Wranglers vs Stranglers
by Ted Engstrom
Years ago there was a group of brilliant young men at a midwestern university, who seemed to have amazing, creative literary talent. They were would-be poets, novelists, and essayists. They were extraordinary in their ability to put the English language to its best use. These promising young men met regularly to read and critique each other's work. And critique it they did!
These men were merciless with one another. They dissected the smallest literary expression into a hundred pieces. They were heartless, touch, even mean in their criticism, but they thought they were bringing out each other's best work. Their sessions became such arenas of literary criticism that the members of this exclusive support group nicknamed themselves "The Stranglers".
Not to be outdone, the university's women of literary talent were determined to start a support group of their own, one comparable to "The Stranglers". They called themselves "The Wranglers". They, too, read their works to one another, but there was one significant difference between the two groups. The criticism of "The Wranglers" was much softer, more positive, more encouraging. In fact sometimes there was almost no criticism at all. Every effort, even the most feeble attempt, was gleaned for some bit to be praised and encouraged.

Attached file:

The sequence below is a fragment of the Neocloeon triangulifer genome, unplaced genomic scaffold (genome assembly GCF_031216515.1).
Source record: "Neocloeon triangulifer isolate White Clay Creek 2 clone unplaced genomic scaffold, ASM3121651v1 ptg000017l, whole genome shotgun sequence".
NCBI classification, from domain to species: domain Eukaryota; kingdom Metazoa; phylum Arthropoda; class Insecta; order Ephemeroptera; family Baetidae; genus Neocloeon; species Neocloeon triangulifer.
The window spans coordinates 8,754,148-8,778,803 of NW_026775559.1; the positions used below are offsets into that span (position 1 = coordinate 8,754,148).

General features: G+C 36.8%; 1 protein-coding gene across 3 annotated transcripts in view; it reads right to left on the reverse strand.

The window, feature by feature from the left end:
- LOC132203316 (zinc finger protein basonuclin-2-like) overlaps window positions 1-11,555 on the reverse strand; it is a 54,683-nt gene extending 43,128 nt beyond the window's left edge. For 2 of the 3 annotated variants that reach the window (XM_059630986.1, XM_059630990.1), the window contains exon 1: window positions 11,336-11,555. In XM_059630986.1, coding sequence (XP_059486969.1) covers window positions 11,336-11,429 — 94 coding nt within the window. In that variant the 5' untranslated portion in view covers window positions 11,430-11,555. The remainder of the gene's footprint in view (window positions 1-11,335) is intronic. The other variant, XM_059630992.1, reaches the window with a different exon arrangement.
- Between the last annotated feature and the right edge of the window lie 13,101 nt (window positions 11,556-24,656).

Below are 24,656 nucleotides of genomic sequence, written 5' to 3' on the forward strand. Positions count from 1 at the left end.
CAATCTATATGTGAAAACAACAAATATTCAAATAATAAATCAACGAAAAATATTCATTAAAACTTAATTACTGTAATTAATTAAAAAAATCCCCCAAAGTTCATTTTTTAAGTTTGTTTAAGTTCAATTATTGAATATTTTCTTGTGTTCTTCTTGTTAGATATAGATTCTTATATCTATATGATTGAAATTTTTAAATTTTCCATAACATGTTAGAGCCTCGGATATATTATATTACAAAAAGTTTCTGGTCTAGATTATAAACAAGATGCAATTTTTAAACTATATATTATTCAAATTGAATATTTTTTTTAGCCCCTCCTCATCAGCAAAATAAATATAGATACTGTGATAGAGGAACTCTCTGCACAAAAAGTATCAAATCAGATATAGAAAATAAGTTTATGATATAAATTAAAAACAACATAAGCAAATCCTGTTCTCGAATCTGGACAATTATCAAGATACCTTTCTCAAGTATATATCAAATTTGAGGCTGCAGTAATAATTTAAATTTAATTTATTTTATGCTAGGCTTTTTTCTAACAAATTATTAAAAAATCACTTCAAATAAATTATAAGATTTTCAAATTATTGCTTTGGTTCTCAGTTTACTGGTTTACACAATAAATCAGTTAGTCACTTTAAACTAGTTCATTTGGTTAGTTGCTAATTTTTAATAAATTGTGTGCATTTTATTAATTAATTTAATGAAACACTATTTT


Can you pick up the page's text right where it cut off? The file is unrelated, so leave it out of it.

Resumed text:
Twenty years later, the university's alumni office was doing an exhaustive study on the careers of its alumni, when it was noticed that there was a great difference in the literary accomplishments of "The Stranglers" as opposed to "The Wranglers". Of all the bright and talented young men in "The Stranglers", not one had made a significant literary accomplishment of any kind. From "The Wranglers" had come six or more successful writers, some attaining national reputation.
Talent between the two? Probably the same. Level of education? Not much difference. But "The Stranglers" strangled, while "The Wranglers" were determined to give each other a boost. "The Stranglers" created an atmosphere of contention and self-doubt. "The Wranglers" highlighted the best, not the worst.
The reason I am sharing this story with you is that I noticed that this blog attracts only men. When was the last time a woman visited the blog and made a comment or posted an article?
As men, we like to argue with one another on the finest details. We look at a good post and pick out only the bad points and criticise them. Instead, we should be highlighting the good points and helped to boost one another.
I believe that this is a way that this blog can grow and to be more open to the admission of women as well. It's not that this blog discriminates against women, but clearly we do not attract any female readers to share with us.
I believe that this is something worth looking into, and that we can all try to focus on one another's good points raised in each post, rather than to "strangle" each other, for in doing so, we are also strangling each other's self-esteem and the progress of this blog.
What do you think?
Wranglers vs Stranglers